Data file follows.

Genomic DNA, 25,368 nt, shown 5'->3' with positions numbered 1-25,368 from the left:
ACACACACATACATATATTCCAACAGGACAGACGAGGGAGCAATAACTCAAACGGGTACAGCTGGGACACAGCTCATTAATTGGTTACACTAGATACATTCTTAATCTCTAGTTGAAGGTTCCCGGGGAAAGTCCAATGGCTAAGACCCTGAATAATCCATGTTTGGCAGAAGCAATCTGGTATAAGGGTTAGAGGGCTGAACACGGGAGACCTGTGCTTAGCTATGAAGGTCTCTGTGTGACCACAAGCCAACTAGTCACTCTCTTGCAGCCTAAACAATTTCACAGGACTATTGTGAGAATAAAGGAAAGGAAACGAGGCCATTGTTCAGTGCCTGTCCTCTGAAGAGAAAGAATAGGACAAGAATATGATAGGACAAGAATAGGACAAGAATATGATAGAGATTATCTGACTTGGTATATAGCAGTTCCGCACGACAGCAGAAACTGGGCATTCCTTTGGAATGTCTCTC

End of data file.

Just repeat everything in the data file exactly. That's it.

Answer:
Genomic DNA, 25,368 nt, shown 5'->3' with positions numbered 1-25,368 from the left:
ACACACACATACATATATTCCAACAGGACAGACGAGGGAGCAATAACTCAAACGGGTACAGCTGGGACACAGCTCATTAATTGGTTACACTAGATACATTCTTAATCTCTAGTTGAAGGTTCCCGGGGAAAGTCCAATGGCTAAGACCCTGAATAATCCATGTTTGGCAGAAGCAATCTGGTATAAGGGTTAGAGGGCTGAACACGGGAGACCTGTGCTTAGCTATGAAGGTCTCTGTGTGACCACAAGCCAACTAGTCACTCTCTTGCAGCCTAAACAATTTCACAGGACTATTGTGAGAATAAAGGAAAGGAAACGAGGCCATTGTTCAGTGCCTGTCCTCTGAAGAGAAAGAATAGGACAAGAATATGATAGGACAAGAATAGGACAAGAATATGATAGAGATTATCTGACTTGGTATATAGCAGTTCCGCACGACAGCAGAAACTGGGCATTCCTTTGGAATGTCTCTC